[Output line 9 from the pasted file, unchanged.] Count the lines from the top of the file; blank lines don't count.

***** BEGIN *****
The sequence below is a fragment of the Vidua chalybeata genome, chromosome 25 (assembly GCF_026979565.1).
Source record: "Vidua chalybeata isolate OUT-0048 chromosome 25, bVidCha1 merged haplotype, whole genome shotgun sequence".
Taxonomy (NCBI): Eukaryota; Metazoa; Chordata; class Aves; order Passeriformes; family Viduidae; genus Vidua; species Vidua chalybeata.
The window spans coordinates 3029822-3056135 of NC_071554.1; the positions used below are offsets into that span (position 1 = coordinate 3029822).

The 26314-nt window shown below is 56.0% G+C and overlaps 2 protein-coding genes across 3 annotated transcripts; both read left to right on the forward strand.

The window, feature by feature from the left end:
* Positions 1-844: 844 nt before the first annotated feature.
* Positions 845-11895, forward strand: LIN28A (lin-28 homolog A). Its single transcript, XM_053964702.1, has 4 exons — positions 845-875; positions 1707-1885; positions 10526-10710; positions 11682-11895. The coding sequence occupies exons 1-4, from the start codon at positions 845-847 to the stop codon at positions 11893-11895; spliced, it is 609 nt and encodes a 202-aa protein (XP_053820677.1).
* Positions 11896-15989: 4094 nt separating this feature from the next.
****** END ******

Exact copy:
* Positions 11896-15989: 4094 nt separating this feature from the next.